There are different kinds of UV radiation: UVA and UVB. Your skin needs protection from both, so it is critical to use a sunscreen that is labeled “broad spectrum.” Mineral sunscreens such as zinc oxide or titanium dioxide offer the best protection against both types of radiation. UVA penetrates more deeply into the skin, causing premature skin aging, tans, and skin cancer. Tanning beds emit 2-3 times more UVA than the sun in order to get that tan faster. That means that using a tanning bed puts you at a much higher risk of developing skin cancer. UVB does not penetrate as deeply but does causes sunburns and skin cancer.
There is no such thing as a healthy tan.
A suntan is only produced in response to DNA damage. That means that you only get tan if enough DNA mutations are occurring to trigger an emergency defense response in the skin. A tan demonstrates that your skin is trying to protect itself and that you are increasing your risk of developing skin cancer.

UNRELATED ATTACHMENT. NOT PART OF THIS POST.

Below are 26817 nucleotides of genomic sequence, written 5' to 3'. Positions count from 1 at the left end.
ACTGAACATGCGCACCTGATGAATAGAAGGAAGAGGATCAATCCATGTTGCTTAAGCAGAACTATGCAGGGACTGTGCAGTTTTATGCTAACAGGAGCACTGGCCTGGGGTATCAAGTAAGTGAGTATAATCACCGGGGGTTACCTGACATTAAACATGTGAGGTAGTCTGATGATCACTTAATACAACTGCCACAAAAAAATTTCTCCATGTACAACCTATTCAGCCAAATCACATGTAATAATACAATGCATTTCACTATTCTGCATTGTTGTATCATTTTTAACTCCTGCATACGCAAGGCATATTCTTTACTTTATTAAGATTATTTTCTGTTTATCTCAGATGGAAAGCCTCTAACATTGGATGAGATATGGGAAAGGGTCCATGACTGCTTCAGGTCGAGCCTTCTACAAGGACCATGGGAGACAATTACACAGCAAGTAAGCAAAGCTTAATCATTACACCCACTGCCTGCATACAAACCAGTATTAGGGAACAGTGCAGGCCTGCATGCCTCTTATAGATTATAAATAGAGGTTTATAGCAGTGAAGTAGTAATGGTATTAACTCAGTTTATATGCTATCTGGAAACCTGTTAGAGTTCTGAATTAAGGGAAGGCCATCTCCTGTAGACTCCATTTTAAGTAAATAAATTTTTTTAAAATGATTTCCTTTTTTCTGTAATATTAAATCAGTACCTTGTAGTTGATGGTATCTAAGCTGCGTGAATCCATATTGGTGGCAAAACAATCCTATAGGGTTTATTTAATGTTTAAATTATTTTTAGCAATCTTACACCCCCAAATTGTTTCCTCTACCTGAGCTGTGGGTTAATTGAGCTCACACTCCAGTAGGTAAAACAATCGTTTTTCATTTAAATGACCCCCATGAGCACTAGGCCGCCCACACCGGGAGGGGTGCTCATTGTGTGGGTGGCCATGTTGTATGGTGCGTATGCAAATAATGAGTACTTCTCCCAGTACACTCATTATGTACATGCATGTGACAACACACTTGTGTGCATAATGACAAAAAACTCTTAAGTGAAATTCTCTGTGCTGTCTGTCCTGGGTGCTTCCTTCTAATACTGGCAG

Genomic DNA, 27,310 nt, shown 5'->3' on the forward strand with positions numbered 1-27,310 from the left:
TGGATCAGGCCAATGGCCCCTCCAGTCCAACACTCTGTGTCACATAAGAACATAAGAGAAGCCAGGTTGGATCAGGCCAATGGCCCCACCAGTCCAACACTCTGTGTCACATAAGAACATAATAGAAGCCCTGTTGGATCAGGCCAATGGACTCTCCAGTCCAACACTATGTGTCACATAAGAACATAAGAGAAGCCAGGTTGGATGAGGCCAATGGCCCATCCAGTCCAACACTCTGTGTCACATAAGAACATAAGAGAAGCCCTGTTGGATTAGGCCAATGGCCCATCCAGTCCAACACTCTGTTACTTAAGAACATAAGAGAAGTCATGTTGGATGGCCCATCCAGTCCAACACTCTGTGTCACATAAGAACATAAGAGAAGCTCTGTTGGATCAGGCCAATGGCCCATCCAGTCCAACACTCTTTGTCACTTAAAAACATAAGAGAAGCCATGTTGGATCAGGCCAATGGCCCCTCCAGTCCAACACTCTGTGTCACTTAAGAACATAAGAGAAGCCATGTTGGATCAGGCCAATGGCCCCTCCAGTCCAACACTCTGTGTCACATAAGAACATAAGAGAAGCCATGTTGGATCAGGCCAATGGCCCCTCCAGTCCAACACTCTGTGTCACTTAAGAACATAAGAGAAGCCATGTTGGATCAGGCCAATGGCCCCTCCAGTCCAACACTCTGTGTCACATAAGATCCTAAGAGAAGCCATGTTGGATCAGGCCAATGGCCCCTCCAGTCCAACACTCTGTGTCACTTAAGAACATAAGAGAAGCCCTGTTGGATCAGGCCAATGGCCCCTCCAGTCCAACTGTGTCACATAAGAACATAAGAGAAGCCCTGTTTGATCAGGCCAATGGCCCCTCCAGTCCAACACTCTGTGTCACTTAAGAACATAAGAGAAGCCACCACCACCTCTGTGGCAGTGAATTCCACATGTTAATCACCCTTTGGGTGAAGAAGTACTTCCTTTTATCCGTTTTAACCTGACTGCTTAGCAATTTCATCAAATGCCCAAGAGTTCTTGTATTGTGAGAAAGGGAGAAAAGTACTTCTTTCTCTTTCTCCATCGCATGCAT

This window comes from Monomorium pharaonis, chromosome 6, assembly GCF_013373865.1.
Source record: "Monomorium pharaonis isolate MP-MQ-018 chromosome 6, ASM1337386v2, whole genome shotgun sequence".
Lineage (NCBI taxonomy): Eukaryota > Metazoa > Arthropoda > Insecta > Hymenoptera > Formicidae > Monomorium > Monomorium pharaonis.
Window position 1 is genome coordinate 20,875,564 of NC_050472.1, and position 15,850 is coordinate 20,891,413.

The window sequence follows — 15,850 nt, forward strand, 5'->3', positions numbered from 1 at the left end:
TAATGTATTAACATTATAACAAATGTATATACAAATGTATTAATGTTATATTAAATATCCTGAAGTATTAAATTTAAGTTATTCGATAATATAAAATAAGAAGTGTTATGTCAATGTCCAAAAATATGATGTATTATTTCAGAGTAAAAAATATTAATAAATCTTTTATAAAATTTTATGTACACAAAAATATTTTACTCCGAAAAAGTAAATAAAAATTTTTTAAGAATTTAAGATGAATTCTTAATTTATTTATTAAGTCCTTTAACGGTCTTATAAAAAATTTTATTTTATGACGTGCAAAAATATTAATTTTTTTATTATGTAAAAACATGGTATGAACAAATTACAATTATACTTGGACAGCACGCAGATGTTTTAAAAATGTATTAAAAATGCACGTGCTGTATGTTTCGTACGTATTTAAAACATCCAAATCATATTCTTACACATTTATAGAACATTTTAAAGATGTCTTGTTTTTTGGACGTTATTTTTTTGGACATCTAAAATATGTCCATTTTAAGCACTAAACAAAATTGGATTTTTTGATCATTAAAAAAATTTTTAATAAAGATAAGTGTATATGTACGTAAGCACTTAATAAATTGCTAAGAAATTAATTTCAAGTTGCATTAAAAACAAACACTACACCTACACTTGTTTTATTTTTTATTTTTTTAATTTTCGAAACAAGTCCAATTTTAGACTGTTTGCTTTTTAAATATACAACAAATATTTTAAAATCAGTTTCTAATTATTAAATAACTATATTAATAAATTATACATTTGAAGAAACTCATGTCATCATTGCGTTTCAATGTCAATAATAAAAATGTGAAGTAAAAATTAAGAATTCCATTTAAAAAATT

Will sunscreen block my Vitamin D?
Vitamin D is important for the development and maintenance of healthy bones. If you do not have enough Vitamin D you can develop rickets as a child or osteomalacia as an adult. Too much Vitamin D is toxic and can cause a variety of problems including brain damage in the very young, bone growth abnormalities, severe depression, kidney, liver or heart damage. The body gets the Vitamin D it needs through the diet. Foods such as fish, milk, cheese, egg yolks, and fortified foods such as orange juice and cereal are high in Vitamin D.
Vitaimin D is also made in the skin. Most people overestimate how much sun they need to get vitamin D. The skin can only make so much vitamin D and unfortunately it requires UVB radiation to accomplish this. After 20 minutes in the sun vitamin D synthesis machinery becomes overwhelmed and no additional vitamin D can be made. Most people in Vermont can satisfy the body’s requirement for vitamin D with less than 20 minutes of sun exposure twice a week or less than 10 minutes of sun exposure daily.3